tk59
11-16-2011, 11:07 AM
Hi There,

I think that is a very wise choice! It's a great learning knife, good steel and fit & finish is more than adequate. Over the years I have given a couple of these away to start people down the road of J-knives and Wa handles!! You will like it. :2cents:
+1. Not a bad decision.

caseyswenson
11-16-2011, 11:09 AM
Now just trying to figure out what sharpening process to start off with as well.

tk59
11-16-2011, 04:42 PM
Get a nice 1-3k stone. I started with a 3k Naniwa Superstone. It's a splash n go, soft and makes you pay for every wobble but you learn to not wobble pretty quick, lol. Some nice, harder ones are bester 1.2k (solid budget performer), chosera 1k (long time standard for performance), Gesshin 2k (a current popular choice) and Gesshin 1k (my current favorite).

caseyswenson
11-18-2011, 03:02 PM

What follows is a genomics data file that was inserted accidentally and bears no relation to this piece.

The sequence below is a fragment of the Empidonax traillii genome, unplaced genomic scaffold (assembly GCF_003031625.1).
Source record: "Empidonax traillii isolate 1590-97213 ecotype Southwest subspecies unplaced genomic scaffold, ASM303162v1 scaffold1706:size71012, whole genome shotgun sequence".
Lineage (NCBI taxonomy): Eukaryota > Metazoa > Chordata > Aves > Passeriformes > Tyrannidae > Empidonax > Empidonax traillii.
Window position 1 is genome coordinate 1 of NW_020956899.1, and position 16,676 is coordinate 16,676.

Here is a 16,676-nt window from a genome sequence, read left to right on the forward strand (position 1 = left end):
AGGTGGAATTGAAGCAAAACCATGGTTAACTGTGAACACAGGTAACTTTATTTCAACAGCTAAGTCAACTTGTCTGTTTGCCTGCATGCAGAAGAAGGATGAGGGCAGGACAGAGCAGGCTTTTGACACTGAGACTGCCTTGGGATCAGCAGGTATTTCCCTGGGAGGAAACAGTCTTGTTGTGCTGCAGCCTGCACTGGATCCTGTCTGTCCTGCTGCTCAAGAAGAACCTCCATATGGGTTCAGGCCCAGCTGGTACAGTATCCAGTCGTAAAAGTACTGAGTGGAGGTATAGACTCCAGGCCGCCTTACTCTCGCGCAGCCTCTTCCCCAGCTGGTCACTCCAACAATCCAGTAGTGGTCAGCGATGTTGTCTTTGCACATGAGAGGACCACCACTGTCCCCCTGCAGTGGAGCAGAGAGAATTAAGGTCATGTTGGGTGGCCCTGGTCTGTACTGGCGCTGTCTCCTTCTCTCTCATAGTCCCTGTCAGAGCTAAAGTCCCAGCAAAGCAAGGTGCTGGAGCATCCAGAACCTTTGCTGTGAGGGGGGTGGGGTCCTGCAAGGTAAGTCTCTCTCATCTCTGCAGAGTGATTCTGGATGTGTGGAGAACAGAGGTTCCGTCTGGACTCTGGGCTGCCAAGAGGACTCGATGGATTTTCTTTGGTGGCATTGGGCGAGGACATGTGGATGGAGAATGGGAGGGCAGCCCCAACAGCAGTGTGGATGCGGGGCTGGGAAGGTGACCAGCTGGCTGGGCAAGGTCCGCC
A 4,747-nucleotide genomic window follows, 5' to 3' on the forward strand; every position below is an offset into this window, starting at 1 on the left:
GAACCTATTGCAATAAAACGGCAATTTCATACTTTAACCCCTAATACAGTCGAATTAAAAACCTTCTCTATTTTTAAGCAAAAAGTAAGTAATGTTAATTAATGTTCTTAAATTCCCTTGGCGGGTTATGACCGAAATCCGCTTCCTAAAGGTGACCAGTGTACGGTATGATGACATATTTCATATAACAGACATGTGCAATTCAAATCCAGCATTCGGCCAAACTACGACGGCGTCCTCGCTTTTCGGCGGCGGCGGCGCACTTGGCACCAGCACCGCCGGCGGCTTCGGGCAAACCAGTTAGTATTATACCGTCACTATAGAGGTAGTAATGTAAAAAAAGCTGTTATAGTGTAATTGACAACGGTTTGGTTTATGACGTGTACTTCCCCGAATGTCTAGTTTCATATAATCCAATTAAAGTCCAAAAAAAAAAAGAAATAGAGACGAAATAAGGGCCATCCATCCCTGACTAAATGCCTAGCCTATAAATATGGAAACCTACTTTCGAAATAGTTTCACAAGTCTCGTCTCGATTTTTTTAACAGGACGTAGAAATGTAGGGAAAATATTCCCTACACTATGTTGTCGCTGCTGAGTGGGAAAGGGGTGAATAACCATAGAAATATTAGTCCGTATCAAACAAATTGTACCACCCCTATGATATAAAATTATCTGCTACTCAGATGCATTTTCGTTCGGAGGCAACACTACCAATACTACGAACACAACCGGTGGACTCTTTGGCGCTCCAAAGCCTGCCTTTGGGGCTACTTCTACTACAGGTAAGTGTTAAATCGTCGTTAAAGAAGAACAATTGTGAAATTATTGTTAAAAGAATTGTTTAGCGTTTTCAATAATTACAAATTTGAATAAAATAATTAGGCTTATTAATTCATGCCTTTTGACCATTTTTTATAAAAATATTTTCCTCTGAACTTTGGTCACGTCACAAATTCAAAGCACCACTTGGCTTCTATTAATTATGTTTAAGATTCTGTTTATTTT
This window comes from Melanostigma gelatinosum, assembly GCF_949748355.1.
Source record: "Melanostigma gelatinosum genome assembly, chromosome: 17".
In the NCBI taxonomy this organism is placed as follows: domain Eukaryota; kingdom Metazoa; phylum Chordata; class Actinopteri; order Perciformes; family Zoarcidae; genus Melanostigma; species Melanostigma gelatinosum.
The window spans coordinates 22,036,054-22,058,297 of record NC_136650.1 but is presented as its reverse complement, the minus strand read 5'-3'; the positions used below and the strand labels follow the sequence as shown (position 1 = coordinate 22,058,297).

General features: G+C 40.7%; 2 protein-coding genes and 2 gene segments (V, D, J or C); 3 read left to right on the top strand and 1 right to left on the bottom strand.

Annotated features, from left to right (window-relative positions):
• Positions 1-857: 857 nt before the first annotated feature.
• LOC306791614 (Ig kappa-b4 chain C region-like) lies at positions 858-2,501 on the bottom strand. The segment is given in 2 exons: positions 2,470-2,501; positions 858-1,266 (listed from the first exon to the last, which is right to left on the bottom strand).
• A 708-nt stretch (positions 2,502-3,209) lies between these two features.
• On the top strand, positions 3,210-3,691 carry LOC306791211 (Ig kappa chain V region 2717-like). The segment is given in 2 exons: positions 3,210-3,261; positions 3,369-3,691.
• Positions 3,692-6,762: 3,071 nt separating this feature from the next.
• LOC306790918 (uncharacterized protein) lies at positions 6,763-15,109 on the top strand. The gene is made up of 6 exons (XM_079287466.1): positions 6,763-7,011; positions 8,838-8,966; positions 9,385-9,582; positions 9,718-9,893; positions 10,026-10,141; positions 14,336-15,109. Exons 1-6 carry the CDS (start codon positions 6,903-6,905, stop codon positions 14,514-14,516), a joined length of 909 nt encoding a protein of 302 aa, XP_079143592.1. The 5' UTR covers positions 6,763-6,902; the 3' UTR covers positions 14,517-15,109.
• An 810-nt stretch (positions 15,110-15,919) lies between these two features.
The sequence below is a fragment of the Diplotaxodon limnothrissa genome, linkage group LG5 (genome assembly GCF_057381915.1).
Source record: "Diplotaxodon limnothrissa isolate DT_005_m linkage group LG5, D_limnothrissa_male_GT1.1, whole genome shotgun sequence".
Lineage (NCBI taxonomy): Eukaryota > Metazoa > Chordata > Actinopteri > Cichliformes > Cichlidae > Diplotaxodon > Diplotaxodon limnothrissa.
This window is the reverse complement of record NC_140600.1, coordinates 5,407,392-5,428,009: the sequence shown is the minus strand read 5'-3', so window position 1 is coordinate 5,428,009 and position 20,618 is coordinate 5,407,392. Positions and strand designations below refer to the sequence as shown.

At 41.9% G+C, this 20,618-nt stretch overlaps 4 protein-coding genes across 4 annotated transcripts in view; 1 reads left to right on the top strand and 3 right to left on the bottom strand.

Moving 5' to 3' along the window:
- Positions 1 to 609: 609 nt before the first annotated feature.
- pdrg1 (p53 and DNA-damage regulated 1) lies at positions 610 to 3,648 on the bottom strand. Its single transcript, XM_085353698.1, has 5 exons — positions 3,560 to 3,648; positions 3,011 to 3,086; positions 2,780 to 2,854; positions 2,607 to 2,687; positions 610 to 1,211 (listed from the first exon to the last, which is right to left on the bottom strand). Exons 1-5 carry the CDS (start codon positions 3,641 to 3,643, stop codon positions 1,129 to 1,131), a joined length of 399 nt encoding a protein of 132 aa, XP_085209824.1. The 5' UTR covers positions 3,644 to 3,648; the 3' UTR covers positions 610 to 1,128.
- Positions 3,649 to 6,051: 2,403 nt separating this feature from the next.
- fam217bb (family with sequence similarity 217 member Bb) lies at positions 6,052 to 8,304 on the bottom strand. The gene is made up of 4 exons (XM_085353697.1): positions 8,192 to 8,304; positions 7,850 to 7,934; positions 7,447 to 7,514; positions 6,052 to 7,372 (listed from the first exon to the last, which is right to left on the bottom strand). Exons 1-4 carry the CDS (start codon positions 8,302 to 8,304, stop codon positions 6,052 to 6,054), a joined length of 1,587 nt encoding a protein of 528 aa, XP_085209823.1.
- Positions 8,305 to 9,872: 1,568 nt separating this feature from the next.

Well changed my mind. I realized that I didn't know jack about any of the vendors and what they know or don't know. Being a noob myself it is hard to figure out sometimes who the experts are. Well reading a lot of this forum has helped me at least realize who some of the people that truly care about their customers, profession, and are more knowledgeable. I realized there was only a couple places selling the Tojiro. The more I read the more I didn't like. I've decided that I would rather get a knife from Jon at Japanese Knife Imports based off what I have read so far. What would your opinions be between the Yoshihiro 240mm Stainless Wa-Gyuto and Zakuri 240mm Blue #1 Kurouchi Gyuto. Carbon has my interest the more I read and seems like it is easier to keep sharp. The Zakuri is carbon so I would have expected it to be thinner then the Yoshihiro but based off the measurements that doesn't seem to be the case. Odd to that the text for the Yoshihiro states "Our customers have been asking us for an alternative to the super-thin wa-gyutos we have been carrying" and the Zakuri is thinner.